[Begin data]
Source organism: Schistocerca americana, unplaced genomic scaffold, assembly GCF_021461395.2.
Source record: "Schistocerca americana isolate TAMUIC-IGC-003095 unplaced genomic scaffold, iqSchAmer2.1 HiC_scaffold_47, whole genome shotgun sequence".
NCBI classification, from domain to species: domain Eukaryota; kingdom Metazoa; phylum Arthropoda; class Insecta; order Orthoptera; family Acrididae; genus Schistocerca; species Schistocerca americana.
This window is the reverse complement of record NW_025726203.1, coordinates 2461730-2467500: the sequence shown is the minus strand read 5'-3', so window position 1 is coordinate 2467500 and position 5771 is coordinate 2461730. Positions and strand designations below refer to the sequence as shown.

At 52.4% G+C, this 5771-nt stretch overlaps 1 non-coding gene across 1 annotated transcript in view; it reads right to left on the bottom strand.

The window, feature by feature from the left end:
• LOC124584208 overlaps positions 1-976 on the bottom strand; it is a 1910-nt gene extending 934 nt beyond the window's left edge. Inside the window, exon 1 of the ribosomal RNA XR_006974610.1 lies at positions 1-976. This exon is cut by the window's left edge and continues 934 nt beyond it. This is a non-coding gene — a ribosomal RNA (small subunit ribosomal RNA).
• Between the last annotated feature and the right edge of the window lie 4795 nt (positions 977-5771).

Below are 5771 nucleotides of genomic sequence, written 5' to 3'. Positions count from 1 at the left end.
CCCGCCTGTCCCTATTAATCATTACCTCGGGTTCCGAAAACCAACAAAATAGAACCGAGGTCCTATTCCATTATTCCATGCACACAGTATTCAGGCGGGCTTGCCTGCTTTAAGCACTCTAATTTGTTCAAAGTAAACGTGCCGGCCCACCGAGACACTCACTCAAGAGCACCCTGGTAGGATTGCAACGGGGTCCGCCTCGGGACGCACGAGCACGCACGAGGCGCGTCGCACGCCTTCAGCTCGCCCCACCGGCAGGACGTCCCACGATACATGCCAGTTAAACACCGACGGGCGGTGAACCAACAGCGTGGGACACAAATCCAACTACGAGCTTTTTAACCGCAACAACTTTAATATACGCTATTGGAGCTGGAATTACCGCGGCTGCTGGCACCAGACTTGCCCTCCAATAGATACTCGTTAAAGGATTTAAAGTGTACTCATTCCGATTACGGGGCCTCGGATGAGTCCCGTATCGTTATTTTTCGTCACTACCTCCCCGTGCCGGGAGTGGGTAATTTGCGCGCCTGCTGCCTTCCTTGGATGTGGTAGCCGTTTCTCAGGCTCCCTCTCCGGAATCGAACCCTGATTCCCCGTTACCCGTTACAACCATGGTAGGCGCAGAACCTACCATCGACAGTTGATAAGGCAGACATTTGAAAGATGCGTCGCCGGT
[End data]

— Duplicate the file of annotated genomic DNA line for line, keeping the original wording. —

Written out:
Source organism: Schistocerca americana, unplaced genomic scaffold, assembly GCF_021461395.2.
Source record: "Schistocerca americana isolate TAMUIC-IGC-003095 unplaced genomic scaffold, iqSchAmer2.1 HiC_scaffold_47, whole genome shotgun sequence".
NCBI classification, from domain to species: domain Eukaryota; kingdom Metazoa; phylum Arthropoda; class Insecta; order Orthoptera; family Acrididae; genus Schistocerca; species Schistocerca americana.
This window is the reverse complement of record NW_025726203.1, coordinates 2461730-2467500: the sequence shown is the minus strand read 5'-3', so window position 1 is coordinate 2467500 and position 5771 is coordinate 2461730. Positions and strand designations below refer to the sequence as shown.

At 52.4% G+C, this 5771-nt stretch overlaps 1 non-coding gene across 1 annotated transcript in view; it reads right to left on the bottom strand.

The window, feature by feature from the left end:
• LOC124584208 overlaps positions 1-976 on the bottom strand; it is a 1910-nt gene extending 934 nt beyond the window's left edge. Inside the window, exon 1 of the ribosomal RNA XR_006974610.1 lies at positions 1-976. This exon is cut by the window's left edge and continues 934 nt beyond it. This is a non-coding gene — a ribosomal RNA (small subunit ribosomal RNA).
• Between the last annotated feature and the right edge of the window lie 4795 nt (positions 977-5771).

Below are 5771 nucleotides of genomic sequence, written 5' to 3'. Positions count from 1 at the left end.
CCCGCCTGTCCCTATTAATCATTACCTCGGGTTCCGAAAACCAACAAAATAGAACCGAGGTCCTATTCCATTATTCCATGCACACAGTATTCAGGCGGGCTTGCCTGCTTTAAGCACTCTAATTTGTTCAAAGTAAACGTGCCGGCCCACCGAGACACTCACTCAAGAGCACCCTGGTAGGATTGCAACGGGGTCCGCCTCGGGACGCACGAGCACGCACGAGGCGCGTCGCACGCCTTCAGCTCGCCCCACCGGCAGGACGTCCCACGATACATGCCAGTTAAACACCGACGGGCGGTGAACCAACAGCGTGGGACACAAATCCAACTACGAGCTTTTTAACCGCAACAACTTTAATATACGCTATTGGAGCTGGAATTACCGCGGCTGCTGGCACCAGACTTGCCCTCCAATAGATACTCGTTAAAGGATTTAAAGTGTACTCATTCCGATTACGGGGCCTCGGATGAGTCCCGTATCGTTATTTTTCGTCACTACCTCCCCGTGCCGGGAGTGGGTAATTTGCGCGCCTGCTGCCTTCCTTGGATGTGGTAGCCGTTTCTCAGGCTCCCTCTCCGGAATCGAACCCTGATTCCCCGTTACCCGTTACAACCATGGTAGGCGCAGAACCTACCATCGACAGTTGATAAGGCAGACATTTGAAAGATGCGTCGCCGGT